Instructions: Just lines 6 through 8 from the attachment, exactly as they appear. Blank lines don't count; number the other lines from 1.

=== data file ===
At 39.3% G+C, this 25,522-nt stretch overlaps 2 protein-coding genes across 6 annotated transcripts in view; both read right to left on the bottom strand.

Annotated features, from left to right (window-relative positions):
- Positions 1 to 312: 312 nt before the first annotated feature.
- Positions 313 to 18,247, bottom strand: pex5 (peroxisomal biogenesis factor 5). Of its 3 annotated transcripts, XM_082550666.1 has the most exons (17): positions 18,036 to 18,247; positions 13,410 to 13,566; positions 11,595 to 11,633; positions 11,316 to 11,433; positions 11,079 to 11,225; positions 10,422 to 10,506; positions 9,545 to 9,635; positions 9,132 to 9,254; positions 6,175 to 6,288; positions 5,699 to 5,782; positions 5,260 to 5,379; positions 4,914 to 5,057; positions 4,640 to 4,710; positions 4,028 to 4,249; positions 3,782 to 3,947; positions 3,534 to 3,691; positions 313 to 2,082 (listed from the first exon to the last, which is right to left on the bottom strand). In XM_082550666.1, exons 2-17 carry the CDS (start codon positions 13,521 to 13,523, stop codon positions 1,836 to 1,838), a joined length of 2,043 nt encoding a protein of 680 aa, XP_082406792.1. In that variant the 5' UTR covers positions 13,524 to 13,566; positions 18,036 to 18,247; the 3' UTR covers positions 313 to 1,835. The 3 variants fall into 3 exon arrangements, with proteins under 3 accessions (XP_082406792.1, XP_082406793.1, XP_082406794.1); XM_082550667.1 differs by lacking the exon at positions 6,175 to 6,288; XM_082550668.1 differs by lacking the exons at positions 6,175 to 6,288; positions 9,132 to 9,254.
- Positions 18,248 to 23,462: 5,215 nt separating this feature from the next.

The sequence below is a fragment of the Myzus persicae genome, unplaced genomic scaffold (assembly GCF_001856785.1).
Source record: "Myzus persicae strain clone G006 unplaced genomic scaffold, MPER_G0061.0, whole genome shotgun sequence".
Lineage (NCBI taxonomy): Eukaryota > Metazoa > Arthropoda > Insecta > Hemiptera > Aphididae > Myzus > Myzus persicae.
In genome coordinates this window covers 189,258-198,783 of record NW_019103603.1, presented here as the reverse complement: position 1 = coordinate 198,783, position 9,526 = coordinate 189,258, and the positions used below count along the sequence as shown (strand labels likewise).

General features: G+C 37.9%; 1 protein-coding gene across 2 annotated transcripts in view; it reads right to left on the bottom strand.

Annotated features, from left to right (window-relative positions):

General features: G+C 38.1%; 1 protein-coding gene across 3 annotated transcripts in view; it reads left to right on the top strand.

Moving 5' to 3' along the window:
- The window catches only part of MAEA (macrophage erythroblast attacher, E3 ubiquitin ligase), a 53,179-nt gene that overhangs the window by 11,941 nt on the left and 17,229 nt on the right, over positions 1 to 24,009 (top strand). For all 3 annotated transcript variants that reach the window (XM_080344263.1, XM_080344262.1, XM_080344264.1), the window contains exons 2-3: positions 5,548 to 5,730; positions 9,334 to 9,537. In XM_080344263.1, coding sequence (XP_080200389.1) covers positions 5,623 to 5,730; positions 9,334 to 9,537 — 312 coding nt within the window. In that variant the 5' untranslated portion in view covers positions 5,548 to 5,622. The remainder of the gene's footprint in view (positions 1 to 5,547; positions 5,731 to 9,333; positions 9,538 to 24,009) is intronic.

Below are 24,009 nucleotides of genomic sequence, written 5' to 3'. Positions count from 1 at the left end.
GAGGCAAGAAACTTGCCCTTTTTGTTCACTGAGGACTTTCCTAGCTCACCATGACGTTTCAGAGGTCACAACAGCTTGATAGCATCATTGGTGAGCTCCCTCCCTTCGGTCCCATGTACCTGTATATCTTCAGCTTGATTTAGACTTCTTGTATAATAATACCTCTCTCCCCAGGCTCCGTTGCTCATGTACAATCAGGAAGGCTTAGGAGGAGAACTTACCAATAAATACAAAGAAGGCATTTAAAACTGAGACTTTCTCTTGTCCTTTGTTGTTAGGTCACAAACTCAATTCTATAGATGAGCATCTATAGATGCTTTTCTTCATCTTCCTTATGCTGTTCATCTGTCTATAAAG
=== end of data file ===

The sequence below is a fragment of the Myzus persicae genome, unplaced genomic scaffold (assembly GCF_001856785.1).
Source record: "Myzus persicae strain clone G006 unplaced genomic scaffold, MPER_G0061.0, whole genome shotgun sequence".
Lineage (NCBI taxonomy): Eukaryota > Metazoa > Arthropoda > Insecta > Hemiptera > Aphididae > Myzus > Myzus persicae.